The postwar emphasis on earlier marriages and larger families continued throughout his period. And advances in nutrition and medicine kept people alive longer; the number of people over age 75 jumped from 2.6 million in 1940 to 5.5 million in 1960. The population of the United States climbed from 150.6 million to 179.3 million during the 1950s. The number of households grew from 37.5 million in 1945 to nearly 53 million in 1960. [16, p.56].

    Increasingly, people moved into the West and Southwest. The population of the Pacific states increased by 110 percent from 1940 to 1960, and by 1963 California was the most populous state. Cities such as Phoenix, Houston, Dallas, and Atlanta grew at a phenomenal pace. Florida’s population soared from 2.7 million in 1950 to 4.9 million in 1960. Air conditioning and massive government spending on interstate highways (over $100 billion starting in 1956) accelerated the emigration.

    The gross national product climbed from $213.6 million in 1945 to $503.7 million in 1960. Unemployment was in the 5-percent range in the 1950s and inflation was about 3 percent or less a year. Between 1945 and 1960, precipitate disposable income went from $500 to $1,845 for every man, woman, and child. By the mid-1950s, almost 60 percent of the American people enjoyed a “middle class” standard of living, compared with 31 percent in 1928. By 1960 the great majority of families owned their own automobile, television set, and washing machine. The population of the suburbs soared 47 percent in the 1950s.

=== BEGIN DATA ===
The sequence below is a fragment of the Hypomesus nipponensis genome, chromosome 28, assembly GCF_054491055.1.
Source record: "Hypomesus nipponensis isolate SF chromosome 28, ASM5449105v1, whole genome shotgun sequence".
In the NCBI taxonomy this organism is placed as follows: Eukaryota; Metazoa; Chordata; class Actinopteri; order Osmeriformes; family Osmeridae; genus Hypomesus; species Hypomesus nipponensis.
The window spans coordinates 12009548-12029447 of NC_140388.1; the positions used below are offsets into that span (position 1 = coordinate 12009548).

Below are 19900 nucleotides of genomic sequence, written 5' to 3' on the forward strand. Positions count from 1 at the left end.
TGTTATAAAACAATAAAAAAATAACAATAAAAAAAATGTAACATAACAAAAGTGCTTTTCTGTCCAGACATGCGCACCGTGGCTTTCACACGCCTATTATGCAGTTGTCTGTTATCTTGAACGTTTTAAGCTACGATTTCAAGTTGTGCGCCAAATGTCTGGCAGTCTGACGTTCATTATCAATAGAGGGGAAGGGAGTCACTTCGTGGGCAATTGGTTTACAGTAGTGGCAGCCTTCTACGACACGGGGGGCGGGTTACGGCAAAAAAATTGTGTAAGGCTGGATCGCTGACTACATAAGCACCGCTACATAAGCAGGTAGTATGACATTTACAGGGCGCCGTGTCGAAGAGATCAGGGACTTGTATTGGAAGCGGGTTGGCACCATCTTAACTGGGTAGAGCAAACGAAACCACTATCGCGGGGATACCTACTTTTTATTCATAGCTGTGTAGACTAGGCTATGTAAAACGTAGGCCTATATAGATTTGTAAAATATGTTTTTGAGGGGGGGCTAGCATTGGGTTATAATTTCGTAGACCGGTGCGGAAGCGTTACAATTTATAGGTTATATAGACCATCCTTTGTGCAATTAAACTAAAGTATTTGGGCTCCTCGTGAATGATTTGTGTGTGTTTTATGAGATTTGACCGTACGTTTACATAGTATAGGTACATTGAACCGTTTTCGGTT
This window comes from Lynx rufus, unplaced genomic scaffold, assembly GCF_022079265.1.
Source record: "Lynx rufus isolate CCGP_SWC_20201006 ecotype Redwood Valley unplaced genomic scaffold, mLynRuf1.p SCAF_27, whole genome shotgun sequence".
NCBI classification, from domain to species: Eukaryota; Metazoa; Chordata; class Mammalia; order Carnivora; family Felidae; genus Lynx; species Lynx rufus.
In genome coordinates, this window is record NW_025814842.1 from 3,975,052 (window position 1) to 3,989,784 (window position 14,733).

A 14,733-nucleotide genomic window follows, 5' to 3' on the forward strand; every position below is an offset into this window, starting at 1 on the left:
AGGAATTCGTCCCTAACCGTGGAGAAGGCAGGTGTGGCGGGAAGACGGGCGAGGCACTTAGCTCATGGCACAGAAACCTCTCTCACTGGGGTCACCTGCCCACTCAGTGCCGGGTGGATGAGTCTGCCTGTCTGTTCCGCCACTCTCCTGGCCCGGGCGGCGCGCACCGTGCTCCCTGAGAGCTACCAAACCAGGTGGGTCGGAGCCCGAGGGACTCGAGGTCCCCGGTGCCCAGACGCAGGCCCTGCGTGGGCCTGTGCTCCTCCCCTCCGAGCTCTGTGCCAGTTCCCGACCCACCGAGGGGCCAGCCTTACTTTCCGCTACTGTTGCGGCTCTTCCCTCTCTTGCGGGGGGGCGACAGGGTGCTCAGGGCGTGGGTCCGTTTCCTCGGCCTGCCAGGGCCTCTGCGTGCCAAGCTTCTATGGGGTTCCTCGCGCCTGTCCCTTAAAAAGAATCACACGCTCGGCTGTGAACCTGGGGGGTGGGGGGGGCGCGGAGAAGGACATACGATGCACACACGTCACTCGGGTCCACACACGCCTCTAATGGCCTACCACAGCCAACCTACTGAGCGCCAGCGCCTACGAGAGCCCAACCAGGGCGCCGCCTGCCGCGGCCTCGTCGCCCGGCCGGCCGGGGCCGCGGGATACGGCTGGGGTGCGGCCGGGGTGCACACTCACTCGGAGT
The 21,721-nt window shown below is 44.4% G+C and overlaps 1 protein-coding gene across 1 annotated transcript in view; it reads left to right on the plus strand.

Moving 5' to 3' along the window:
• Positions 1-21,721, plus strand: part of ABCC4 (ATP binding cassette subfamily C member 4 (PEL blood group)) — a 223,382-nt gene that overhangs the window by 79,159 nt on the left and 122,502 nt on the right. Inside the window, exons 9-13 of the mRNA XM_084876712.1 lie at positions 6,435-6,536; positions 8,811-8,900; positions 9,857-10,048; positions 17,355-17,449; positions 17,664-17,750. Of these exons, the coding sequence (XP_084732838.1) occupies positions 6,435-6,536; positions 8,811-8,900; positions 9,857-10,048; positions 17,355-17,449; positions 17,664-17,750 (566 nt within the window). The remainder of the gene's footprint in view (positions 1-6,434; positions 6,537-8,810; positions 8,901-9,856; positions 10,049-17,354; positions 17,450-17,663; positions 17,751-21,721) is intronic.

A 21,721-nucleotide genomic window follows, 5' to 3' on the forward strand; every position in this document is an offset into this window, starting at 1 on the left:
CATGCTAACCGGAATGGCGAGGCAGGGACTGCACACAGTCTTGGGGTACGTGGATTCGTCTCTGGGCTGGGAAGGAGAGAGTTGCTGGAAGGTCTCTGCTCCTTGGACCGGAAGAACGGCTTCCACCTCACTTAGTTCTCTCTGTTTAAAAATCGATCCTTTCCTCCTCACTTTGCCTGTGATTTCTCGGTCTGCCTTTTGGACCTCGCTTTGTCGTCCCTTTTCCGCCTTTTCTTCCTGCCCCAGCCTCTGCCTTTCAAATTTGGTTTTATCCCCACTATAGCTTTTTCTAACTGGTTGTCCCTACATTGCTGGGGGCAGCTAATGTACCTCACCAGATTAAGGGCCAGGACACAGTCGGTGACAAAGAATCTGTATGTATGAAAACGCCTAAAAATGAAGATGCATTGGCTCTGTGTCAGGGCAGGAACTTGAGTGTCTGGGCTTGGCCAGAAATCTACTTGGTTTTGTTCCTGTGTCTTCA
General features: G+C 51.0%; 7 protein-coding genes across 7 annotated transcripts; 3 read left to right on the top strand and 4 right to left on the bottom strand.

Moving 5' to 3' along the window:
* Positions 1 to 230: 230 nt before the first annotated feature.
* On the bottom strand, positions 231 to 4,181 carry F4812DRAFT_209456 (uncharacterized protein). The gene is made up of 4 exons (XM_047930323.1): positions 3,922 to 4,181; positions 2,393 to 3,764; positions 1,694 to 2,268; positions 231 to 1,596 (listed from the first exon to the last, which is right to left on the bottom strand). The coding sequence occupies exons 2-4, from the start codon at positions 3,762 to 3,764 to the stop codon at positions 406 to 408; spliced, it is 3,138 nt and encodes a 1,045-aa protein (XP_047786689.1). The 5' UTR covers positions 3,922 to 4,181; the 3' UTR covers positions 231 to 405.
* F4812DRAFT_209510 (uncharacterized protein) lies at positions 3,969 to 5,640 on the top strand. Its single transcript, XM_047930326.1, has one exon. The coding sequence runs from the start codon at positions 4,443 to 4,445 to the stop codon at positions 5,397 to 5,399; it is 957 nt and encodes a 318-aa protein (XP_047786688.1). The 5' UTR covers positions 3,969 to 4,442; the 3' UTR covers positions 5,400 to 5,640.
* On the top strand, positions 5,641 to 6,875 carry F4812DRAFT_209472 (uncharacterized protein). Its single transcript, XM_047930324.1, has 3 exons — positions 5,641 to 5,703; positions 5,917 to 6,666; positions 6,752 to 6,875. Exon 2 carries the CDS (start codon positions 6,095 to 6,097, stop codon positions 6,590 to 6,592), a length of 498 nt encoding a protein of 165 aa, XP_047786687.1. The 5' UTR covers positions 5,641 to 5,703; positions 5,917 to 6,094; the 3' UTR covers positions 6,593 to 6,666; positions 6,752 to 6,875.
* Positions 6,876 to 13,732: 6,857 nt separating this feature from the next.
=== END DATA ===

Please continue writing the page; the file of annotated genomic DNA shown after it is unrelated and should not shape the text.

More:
Still, there was no redistribution of wealth after the war. In 1960 between one-fifth and one-fourth of the American people could not survive on their earned income. The bottom 20 percent owned less than half of 1 percent of the nation’s wealth. In 1958, 30 percent of industrial workers earned under $3,000 a year.

    Government spending, spurred on by military expenditures during the Korean War, contributed significantly to the economic boom. In 1962, federal, state, and local government expenditure s amounted to about $170 billion, or almost one-third of the total Gross National Product. One in ten working Americans was employed by government in 1965.

    Big government aided the rise of huge corporations. As early as 1941, 45 percent of all defense contracts were going to just six corporations. By 1960 approximately five hundred corporations accounted for two-thirds of all industrial production. By 1967, two hundred firms owned 60 percent of all corporate assets in the United States.